The Constitution of the UAE guarantees equal rights for both men and women. Under the Constitution, women enjoy the same legal status, claim to titles, access to education and the right to practice professions as men. They are also guaranteed the same access to employment, health and family welfare facilities. The rights of women to inherit property are also guaranteed and ensured.
Education and Literacy
- The literacy rate of women in the UAE was 90 percent in 2007.
- The number of UAE national women enrolled in higher education is actually 24 percent more than the number of UAE national men enrolled in higher education and reflects a staggering statistic: 77 percent of UAE females continue on to higher education from high school.
- Three of every five students in the public higher education system are women.
- The UAE has begun training women as muftis, or Sunni Muslim scholars who interpret Islamic law.
Women in Government and Business
Women graduates in the UAE can now be found working in government, engineering, science, health care, media, computer technology, law, commerce and the oil industry.
- Four UAE cabinet ministers are women—including Sheikha Lubna Al Qasimi, Minister for International Cooperation and Development who was on Forbesmagazine’s 2007 list of the 100 most powerful women in the world.
- Women form two-thirds of government sector workers. In October 2008, the first female judge was sworn in. Women make up 20 percent of the diplomatic corps.
- Nine women hold seats within the Federal National Council, accounting for 20 percent of the membership. The FNC is a consultative parliamentary body.
- In 2003, for the first time, the Abu Dhabi police trained 32 women to work with the special security forces. The UAE has four women fighter pilots, the first to serve in UAE military forces.
- Women finance one-third of the transactions in the financial and banking sector.
Employers in the UAE are prohibited from firing or threatening to fire a female employee on the basis of pregnancy, delivery or parenting. Maternity leave in the public sector is two to six months. While on maternity leave, a woman is entitled during the first two months to full pay, the third and fourth months to half salary and the last two months to no pay. A woman may take one paid hour break from work per day for 18 months to nurse her baby.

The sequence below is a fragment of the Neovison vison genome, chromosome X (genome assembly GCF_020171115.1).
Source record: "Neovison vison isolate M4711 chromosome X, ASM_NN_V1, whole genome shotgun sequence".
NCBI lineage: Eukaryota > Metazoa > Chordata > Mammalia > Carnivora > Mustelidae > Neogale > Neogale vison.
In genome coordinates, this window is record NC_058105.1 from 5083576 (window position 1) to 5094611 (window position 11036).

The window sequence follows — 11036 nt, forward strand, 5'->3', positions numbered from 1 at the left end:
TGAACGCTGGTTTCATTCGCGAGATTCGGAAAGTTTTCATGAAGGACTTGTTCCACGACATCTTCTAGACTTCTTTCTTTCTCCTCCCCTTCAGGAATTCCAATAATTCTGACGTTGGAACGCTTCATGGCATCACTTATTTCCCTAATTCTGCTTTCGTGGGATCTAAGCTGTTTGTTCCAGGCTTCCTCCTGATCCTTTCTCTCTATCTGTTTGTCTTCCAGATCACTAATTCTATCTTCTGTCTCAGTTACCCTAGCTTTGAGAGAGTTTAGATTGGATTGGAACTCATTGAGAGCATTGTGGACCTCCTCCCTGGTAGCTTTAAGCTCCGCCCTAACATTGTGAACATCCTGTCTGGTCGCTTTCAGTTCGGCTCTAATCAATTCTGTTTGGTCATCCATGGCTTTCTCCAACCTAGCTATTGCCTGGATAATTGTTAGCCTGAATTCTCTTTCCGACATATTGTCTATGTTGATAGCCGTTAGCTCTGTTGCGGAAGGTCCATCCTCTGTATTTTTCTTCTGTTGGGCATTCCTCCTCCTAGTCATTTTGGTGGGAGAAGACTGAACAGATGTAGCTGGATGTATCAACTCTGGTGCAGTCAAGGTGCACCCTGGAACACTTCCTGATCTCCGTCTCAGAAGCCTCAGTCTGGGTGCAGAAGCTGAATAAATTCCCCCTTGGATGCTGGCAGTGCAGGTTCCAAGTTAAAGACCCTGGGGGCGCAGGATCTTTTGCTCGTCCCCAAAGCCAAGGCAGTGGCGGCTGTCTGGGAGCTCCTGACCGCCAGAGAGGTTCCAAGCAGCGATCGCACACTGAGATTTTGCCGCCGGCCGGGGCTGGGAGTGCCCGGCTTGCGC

In 2004, the UAE became a signatory to the United Nations Convention on the Elimination of All Forms of Discrimination Against Women (CEDAW). The UAE regularly participates in and hosts international and GCC conferences on women’s issues.
The 2007 United Nations Development Programme (UNDP) status report on Millennium Development Goals recognized the positive outcome of the UAE’s target-oriented policies in a number of areas, including women’s empowerment. It particularly noted that the state legislations in the UAE do not discriminate on the basis of gender with respect to education, employment or the quality of services provided.
According to the findings of the report, educational indicators show that women’s achievements in education have reached its targeted levels, and in some cases, exceeded that of men because of a strong desire among women to become financially independent and professionally successful.
In the UNDP’s Gender-Related Development Index for 2009, the UAE ranks 35th among 182 countries. And the country holds 25th place in the world for gender empowerment.
The UAE released a report in the fall of 2008, Women in the United Arab Emirates: A Portrait of Progress, which outlines both the developments and challenges associated with the status of women in the Emirates. The report notes that “Having made significant progress, the UAE does not intend to stagnate with regards to its women’s empowerment policies but rather to continue and develop… The UAE intends to establish a new benchmark for gender empowerment in the region.”